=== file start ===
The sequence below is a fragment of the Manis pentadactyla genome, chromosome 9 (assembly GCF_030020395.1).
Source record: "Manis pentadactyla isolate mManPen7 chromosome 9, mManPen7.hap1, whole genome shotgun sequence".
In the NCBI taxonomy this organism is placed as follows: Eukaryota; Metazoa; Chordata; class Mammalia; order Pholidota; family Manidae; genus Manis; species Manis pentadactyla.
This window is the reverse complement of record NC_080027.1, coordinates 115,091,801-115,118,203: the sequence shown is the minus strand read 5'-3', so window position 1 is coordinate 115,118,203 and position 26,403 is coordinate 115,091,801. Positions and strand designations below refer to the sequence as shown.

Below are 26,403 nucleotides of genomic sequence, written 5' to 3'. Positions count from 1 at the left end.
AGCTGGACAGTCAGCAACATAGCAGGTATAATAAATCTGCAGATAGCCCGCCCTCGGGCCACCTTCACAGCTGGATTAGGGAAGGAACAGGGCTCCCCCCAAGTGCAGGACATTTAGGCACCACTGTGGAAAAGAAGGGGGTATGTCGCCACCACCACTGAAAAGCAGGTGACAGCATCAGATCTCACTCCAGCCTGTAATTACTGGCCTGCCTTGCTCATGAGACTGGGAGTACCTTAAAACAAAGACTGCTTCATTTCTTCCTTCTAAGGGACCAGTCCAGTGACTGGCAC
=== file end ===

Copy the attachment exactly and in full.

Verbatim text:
The sequence below is a fragment of the Manis pentadactyla genome, chromosome 9 (assembly GCF_030020395.1).
Source record: "Manis pentadactyla isolate mManPen7 chromosome 9, mManPen7.hap1, whole genome shotgun sequence".
In the NCBI taxonomy this organism is placed as follows: Eukaryota; Metazoa; Chordata; class Mammalia; order Pholidota; family Manidae; genus Manis; species Manis pentadactyla.
This window is the reverse complement of record NC_080027.1, coordinates 115,091,801-115,118,203: the sequence shown is the minus strand read 5'-3', so window position 1 is coordinate 115,118,203 and position 26,403 is coordinate 115,091,801. Positions and strand designations below refer to the sequence as shown.

Below are 26,403 nucleotides of genomic sequence, written 5' to 3'. Positions count from 1 at the left end.
AGCTGGACAGTCAGCAACATAGCAGGTATAATAAATCTGCAGATAGCCCGCCCTCGGGCCACCTTCACAGCTGGATTAGGGAAGGAACAGGGCTCCCCCCAAGTGCAGGACATTTAGGCACCACTGTGGAAAAGAAGGGGGTATGTCGCCACCACCACTGAAAAGCAGGTGACAGCATCAGATCTCACTCCAGCCTGTAATTACTGGCCTGCCTTGCTCATGAGACTGGGAGTACCTTAAAACAAAGACTGCTTCATTTCTTCCTTCTAAGGGACCAGTCCAGTGACTGGCAC